Volunteers filling sandbags in Ottawa, 25 April 2019 (City of Ottawa)
New Brunswick is not the only province experiencing severe flooding this spring – so are Ontario and Quebec.
The City of Ottawa declared a state of emergency this week as water levels rose along the Ottawa River.
The military was called in to help with flood mitigation efforts including sandbagging along with thousands of community volunteers.
In the western Laurentian mountains, the Rouge River is threatening to spill over the Bell Falls Dam and at least 60 homes have been evacuated downstream.
Due to the threat of flooding in several areas of the city, Montreal has also declared a state of emergency.
Flooding along the St. John River in Maugerville, 23 April 2019 (5th Canadian Division/Facebook)
For the second year in a row, floodwaters from the St. John River have forced the closure of the Trans Canada Highway between Moncton and Fredericton.
The New Brunswick Department of Transportation says drivers must detour at the Oromocto exit or at the River Glade exit and travel through Saint John.
The detour will add approximately 90 kilometres in each direction.
River Watch officials say water levels in Saint John are expected to reach last year’s historic marks by Friday and while now receding in Fredericton, the water will likely rise again by this weekend.
(Top) Swollen St. John River, 02 May 2018,(Bottom) A more typical flow, 12 May 2016 (NASA Earth Observatory)
Water levels have dropped below flood stage in most areas of the St. John River in what has become the worst flooding event ever recorded in New Brunswick.
The Emergency Measures Organization says only in the Jemseg area will levels be just above flood stage.
The Trans Canada Highway between River Glade and Oromocto finally reopened Friday after being shut down for a week but dozens of roads remain closed due to flooding.
The Canadian Armed Forces has deployed 60 members to assist the provincial government with flood cleanup.
Almost 1,700 residents have registered with the Red Cross as evacuees and many who have returned home are finding heavy water damage to homes and cottages.
Flooding forces closure of Randolph Bridge on west side of Saint John, 05 May 2018 (Twitter/City of Saint John)
After steadily rising for more than a week, water levels along the southern portion of the St. John River have surpassed the historic flood in 1973.
Environment Canada is forecasting more rain for Southern New Brunswick with up to 20 mm possible by Monday after 30 mm fell Friday and early Saturday.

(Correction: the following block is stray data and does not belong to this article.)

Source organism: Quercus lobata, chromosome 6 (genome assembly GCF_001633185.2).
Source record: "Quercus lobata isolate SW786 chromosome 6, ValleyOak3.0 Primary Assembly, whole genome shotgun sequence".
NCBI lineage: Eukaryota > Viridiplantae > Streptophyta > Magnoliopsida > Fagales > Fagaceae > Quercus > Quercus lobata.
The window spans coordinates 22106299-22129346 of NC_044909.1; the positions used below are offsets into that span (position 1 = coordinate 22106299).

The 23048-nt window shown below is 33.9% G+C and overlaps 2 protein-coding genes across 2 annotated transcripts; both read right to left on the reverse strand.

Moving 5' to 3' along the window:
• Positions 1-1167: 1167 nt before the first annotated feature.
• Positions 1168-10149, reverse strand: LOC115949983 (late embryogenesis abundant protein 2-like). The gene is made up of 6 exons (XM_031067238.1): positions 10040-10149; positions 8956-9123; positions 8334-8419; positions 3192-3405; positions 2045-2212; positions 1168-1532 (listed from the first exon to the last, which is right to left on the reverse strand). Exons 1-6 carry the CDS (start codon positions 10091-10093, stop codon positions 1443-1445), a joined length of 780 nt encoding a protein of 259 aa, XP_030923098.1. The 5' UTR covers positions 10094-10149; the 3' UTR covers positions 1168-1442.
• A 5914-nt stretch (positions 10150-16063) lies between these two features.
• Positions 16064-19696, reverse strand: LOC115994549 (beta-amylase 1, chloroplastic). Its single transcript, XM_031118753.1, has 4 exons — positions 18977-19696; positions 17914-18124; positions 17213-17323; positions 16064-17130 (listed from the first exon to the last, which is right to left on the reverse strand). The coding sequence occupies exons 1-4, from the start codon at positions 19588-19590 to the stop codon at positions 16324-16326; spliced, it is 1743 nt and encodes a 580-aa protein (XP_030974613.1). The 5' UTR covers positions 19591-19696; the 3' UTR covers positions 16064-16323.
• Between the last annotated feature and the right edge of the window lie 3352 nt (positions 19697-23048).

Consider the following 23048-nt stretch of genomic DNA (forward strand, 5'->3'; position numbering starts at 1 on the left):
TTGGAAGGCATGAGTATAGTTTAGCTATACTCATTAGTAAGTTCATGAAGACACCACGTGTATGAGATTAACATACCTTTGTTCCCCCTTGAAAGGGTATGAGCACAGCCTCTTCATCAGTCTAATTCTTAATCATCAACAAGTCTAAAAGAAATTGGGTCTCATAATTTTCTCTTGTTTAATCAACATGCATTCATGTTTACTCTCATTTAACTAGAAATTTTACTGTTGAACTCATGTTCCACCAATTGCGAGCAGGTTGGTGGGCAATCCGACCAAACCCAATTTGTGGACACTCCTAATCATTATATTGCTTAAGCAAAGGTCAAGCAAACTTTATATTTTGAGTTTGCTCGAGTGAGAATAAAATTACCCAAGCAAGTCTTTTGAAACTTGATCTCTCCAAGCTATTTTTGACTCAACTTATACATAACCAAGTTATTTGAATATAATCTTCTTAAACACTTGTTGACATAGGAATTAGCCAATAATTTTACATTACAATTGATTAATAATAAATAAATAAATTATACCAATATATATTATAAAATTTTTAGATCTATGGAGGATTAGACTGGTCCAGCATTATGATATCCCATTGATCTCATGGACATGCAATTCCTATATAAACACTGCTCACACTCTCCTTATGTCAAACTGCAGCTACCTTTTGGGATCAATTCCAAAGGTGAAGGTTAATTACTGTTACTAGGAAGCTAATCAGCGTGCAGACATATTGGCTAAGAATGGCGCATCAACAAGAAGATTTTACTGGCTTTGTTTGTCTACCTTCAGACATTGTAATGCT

The Coast Guard and the Department of Fisheries and Oceans have provided vessels to help with evacuations and Transport Canada has deployed surveillance aircraft.
Almost 1,000 people have registered as evacuees with the Red Cross.
Many roads have been closed by the flooding including the Trans Canada Highway between River Glade and Oromocto – the detour through Saint John adds one hour of travel time between Moncton and Fredericton.
Floodwaters from St. John River lapping at the Trans Canada Highway near Jemseg, NB, 03 May 2018 (Hay/Facebook)
Floodwaters covering the road near Jemseg have forced the closure of the Trans Canada Highway between Moncton and Fredericton.
The Emergency Management Organization says the road could be closed for several days until water levels recede.
A long detour forces travellers to go through Saint John via Routes 1 and 7.
EMO says the water continues to rise along the southern St. John River and may exceed levels last seen during the historic 1973 flood.
Areas of Saint John under voluntary evacuation, 01 May 2018 (City of Saint John)
Flooding continues in Fredericton where water levels have increased again to a point where the benchmark of 2008 was reached.
New Brunswick’s Emergency Measures Organization is warning levels are rising along the southern region of the St. John River basin.
Residents from Jemseg and Gagetown to Quispamsis and Saint John are being told to be on high alert and expect flooding if it has occurred in the past.
Several neighbourhoods of Saint John are under a voluntary evacuation (see map above) due to flooding, road closures and rising waters along the river.
“Bomb cyclone” south of the Maritimes, 04 Jan 2017 (earth.nullscholl.net)
An powerful Nor’easter has arrived in the Maritimes with strong, gusty winds bringing heavy rain for Nova Scotia and a snow/ice pellets/rain for New Brunswick and Prince Edward Island.
Winds were hurricane-force in the Halifax region at 117 km/h and thundersnow – a thunderstorm with snow – was recorded in Sydney.
Storm surge warnings are in place along the Atlantic coast as water levels will be high enough to cause some coastal flooding.
In Greater Moncton, snow began falling around noon with freezing rain/ice pellets by late afternoon and rain by evening.
Environment Canada says the storm will move out of the region by Friday afternoon but more frigid air is filtering in behind the system which will mean a very cold weekend.
Seine River overflows in Paris, France, 02 June 2016 (Getty Images)
Water levels on the Seine River in Paris are decreasing after peaking earlier today at more than five metres above normal – a 35-year high.
However, French officials say it could be days before the Seine returns to normal.
Curators at the Louvre were scrambling to move tens of thousands of artworks from basement storage to safer areas upstairs.
Days of rain have soaked Western Europe and at least 16 people have been killed by flooding in parts of France, Germany, Romania and Belgium.